N one of these explanations quite cuts it. Whatever his past gaps in judgment, Gingrich is too smart to think he has a realistic chance of being elected president. His unpopularity is deep and indelible. If he does run in the 2000 primaries, it will be as a way of gracefully exiting his job as speaker. (He has to step down in 2002 anyway, according to the rule he set.) In fact, I don't think Gingrich's transformation is all that calculated. To be sure, his book is disingenuous at points. He says the coup plot was merely a cry for attention by the GOP freshman class of 1994, not a serious attempt at getting rid of him. That's ridiculous. And nowhere does he mention one of his biggest mistakes--the $4.5 million book deal. Gingrich returned the advance, but he still wrote (or caused to be written) two books, of which this is the second and more nearly readable. But Gingrich's arrogance is genuinely diminished. He truly seems a different person.
I think the new personality-modified Newt is mainly the product of his shattering experiences in 1995 and 1996. Gingrich tried to lead a revolution and ended up with his head in the guillotine. In a way, this catastrophe was the result of a misunderstanding. Gingrich was never of the same mind as the radical freshmen. Before the Contract With America, he was not notably anti-government. To the contrary, he thought the GOP had suffered as a result of its foolish opposition to popular federal programs. But Gingrich had a swollen ego. He thought of himself as a world historical figure, so when the election of 1994 gave birth to a movement, he stepped forward to lead it. In fact, it drove him. He was thus the person standing in the intersection when the would-be conservative revolution smashed into the moderate reality of American politics.
Gingrich is now picking himself up off the asphalt. His plan for the future is to stay out of traffic. Beyond that, he proposes the Republican Party support something he calls "entrepreneurial government." He would let the private sector act wherever possible and get the government to act more like a business. This is probably what Republicans would advocate if they were smart. Entrepreneurial government is compatible with tax cuts and does not demand an assault on purposes and programs that the voting majority regards as essential. It is a politics with great potential appeal to an electorate increasingly dominated by an independent, stock-owning middle class. This kind of politics does not alienate women. If the GOP could adopt it as a general approach while distancing itself from aggressive social conservatism, Democrats would have reason to fear at the presidential as well as the congressional level.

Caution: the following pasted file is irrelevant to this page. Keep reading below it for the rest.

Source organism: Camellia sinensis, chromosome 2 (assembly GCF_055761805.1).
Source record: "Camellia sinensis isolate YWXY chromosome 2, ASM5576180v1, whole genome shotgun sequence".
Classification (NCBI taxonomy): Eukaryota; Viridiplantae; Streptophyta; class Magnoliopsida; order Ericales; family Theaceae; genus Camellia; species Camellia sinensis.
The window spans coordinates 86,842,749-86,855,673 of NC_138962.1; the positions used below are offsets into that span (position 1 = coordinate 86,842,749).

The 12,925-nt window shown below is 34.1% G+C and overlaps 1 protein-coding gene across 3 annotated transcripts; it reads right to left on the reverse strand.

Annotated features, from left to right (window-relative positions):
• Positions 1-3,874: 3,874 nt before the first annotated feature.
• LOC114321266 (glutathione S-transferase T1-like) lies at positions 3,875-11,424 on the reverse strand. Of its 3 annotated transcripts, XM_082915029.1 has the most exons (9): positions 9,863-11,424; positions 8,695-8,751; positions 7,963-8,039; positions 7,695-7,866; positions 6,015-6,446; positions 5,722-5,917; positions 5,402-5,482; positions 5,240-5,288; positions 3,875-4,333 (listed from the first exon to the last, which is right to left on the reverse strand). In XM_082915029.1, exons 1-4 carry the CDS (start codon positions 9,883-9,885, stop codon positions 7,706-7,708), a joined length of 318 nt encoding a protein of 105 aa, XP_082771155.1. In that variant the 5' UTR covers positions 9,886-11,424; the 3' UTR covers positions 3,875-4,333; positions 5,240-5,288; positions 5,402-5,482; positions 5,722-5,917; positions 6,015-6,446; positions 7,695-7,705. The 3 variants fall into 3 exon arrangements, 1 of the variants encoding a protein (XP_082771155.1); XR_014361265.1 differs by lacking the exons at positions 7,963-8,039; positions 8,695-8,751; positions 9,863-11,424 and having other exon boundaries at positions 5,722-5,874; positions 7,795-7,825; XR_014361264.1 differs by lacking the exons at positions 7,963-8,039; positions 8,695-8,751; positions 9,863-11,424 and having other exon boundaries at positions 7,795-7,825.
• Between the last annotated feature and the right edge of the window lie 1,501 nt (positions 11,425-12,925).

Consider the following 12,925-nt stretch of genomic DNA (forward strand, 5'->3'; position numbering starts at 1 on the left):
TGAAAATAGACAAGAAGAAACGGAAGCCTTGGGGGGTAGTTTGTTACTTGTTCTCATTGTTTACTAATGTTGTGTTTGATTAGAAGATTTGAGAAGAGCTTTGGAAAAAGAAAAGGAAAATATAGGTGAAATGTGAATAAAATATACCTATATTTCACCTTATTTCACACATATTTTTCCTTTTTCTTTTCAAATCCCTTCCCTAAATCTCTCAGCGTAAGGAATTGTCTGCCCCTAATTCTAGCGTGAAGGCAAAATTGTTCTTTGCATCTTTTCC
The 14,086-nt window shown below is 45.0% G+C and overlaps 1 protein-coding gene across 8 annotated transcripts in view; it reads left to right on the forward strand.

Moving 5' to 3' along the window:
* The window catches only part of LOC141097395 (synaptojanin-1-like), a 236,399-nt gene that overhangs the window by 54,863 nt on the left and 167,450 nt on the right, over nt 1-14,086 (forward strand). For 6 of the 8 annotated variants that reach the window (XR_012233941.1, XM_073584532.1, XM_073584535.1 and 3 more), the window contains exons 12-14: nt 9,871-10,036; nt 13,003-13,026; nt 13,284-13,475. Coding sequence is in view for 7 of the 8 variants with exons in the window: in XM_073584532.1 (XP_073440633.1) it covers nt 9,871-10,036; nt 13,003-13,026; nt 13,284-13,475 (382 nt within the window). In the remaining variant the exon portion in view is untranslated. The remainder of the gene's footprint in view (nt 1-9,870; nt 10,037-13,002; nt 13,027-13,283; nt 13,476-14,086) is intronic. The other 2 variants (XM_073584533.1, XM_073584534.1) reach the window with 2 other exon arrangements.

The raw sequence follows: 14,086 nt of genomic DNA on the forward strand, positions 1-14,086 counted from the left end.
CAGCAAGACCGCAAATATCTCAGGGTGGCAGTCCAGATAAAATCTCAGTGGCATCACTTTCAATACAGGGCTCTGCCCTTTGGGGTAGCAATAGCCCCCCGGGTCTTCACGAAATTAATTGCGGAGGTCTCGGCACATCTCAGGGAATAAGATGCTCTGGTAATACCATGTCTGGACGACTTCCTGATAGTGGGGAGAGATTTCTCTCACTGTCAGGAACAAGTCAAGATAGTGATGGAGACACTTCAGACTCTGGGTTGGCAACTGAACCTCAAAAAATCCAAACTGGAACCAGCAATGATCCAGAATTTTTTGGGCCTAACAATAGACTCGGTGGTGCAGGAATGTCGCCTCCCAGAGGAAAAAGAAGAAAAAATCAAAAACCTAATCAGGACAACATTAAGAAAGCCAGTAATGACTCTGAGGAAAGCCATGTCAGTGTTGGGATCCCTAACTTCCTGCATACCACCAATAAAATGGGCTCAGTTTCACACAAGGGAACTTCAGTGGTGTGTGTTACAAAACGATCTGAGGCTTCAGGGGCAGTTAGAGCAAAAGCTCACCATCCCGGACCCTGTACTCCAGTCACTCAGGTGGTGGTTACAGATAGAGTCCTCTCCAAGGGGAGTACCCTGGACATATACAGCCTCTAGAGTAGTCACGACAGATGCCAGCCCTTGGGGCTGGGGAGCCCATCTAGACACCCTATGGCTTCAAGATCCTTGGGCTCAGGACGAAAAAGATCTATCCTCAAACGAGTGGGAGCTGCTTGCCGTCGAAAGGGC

But Newt's entrepreneurial idea, which stresses flexibility and innovation in how government discharges its role, contradicts the libertarian urge to have government simply butt out. And Gingrich still wants to have it both ways--or at least to make the class of '94 think he does. According to his numbers, government at all levels currently consumes about 38 percent of personal income. Gingrich proposes reducing it to just 25 percent. If you subtract the 16 percent that goes to state and local spending, that means the federal government would defend the country, pay for electricity to light the Capitol dome, and do not much else. But that's not all Gingrich intends to have it do. He wants to "protect" Medicare, dole out hundreds of billions in highway subsidies, and fund research into diseases that affect Republicans.
Here Newt Lite has something in common with Newt Heavy. His interesting ideas don't quite add up.